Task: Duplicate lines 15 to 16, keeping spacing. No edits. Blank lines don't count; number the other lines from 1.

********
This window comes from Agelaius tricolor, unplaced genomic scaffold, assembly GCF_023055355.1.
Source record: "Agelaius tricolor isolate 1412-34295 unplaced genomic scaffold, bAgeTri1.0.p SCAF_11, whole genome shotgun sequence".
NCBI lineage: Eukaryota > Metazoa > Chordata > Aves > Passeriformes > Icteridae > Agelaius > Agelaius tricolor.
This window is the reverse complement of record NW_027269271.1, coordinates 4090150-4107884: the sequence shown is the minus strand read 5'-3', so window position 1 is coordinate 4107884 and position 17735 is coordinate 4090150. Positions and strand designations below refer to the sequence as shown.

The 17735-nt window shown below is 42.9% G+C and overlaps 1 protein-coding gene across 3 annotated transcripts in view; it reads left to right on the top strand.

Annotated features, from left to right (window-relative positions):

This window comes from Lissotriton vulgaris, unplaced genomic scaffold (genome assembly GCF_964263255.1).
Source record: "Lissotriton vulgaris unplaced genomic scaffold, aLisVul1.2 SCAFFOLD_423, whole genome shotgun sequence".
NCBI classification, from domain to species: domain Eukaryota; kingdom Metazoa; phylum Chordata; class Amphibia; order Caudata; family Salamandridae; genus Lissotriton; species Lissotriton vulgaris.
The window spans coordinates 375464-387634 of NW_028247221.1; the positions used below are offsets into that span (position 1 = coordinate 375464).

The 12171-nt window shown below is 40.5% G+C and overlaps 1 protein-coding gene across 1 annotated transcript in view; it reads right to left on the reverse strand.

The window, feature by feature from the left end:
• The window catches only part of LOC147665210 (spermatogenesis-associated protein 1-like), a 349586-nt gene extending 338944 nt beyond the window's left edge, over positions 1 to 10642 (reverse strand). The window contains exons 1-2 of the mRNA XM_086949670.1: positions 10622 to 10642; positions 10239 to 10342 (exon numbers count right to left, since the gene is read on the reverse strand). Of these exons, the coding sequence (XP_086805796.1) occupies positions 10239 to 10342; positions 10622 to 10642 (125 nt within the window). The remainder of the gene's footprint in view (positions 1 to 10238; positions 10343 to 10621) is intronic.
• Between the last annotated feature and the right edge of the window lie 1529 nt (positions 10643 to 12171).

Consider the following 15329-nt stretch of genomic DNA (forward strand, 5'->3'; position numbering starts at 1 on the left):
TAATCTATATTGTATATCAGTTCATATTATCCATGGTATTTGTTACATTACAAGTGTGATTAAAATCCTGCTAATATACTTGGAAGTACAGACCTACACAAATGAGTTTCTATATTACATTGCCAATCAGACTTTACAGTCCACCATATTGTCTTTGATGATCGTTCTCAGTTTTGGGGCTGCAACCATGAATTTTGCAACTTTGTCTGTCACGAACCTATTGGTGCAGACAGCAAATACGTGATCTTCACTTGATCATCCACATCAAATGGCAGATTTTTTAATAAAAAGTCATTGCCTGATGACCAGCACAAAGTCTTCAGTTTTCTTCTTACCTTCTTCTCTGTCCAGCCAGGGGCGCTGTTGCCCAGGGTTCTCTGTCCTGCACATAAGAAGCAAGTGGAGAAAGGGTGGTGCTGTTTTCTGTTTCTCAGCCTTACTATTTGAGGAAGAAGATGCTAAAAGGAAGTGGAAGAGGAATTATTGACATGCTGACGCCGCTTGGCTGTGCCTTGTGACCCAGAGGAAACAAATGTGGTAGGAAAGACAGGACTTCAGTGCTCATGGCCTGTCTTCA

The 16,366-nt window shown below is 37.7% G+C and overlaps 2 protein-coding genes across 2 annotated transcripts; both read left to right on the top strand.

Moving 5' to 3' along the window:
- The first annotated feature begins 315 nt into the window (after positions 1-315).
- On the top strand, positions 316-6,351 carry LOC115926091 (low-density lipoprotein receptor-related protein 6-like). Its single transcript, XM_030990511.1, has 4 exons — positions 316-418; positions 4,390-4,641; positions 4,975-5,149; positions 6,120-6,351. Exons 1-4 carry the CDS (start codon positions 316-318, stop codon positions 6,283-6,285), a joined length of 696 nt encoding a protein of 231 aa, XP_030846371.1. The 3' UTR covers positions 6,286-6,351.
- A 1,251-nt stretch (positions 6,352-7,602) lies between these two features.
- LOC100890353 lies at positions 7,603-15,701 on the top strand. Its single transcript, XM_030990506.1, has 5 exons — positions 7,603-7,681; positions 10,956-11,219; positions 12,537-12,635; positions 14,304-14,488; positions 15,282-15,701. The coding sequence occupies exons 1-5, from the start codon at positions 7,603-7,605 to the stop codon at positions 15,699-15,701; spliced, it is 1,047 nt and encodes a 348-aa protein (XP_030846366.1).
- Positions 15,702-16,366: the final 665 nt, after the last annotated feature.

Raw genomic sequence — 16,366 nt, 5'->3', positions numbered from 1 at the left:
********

Consider the following 15329-nt stretch of genomic DNA (forward strand, 5'->3'; position numbering starts at 1 on the left):
TAATCTATATTGTATATCAGTTCATATTATCCATGGTATTTGTTACATTACAAGTGTGATTAAAATCCTGCTAATATACTTGGAAGTACAGACCTACACAAATGAGTTTCTATATTACATTGCCAATCAGACTTTACAGTCCACCATATTGTCTTTGATGATCGTTCTCAGTTTTGGGGCTGCAACCATGAATTTTGCAACTTTGTCTGTCACGAACCTATTGGTGCAGACAGCAAATACGTGATCTTCACTTGATCATCCACATCAAATGGCAGATTTTTTAATAAAAAGTCATTGCCTGATGACCAGCACAAAGTCTTCAGTTTTCTTCTTACCTTCTTCTCTGTCCAGCCAGGGGCGCTGTTGCCCAGGGTTCTCTGTCCTGCACATAAGAAGCAAGTGGAGAAAGGGTGGTGCTGTTTTCTGTTTCTCAGCCTTACTATTTGAGGAAGAAGATGCTAAAAGGAAGTGGAAGAGGAATTATTGACATGCTGACGCCGCTTGGCTGTGCCTTGTGACCCAGAGGAAACAAATGTGGTAGGAAAGACAGGACTTCAGTGCTCATGGCCTGTCTTCA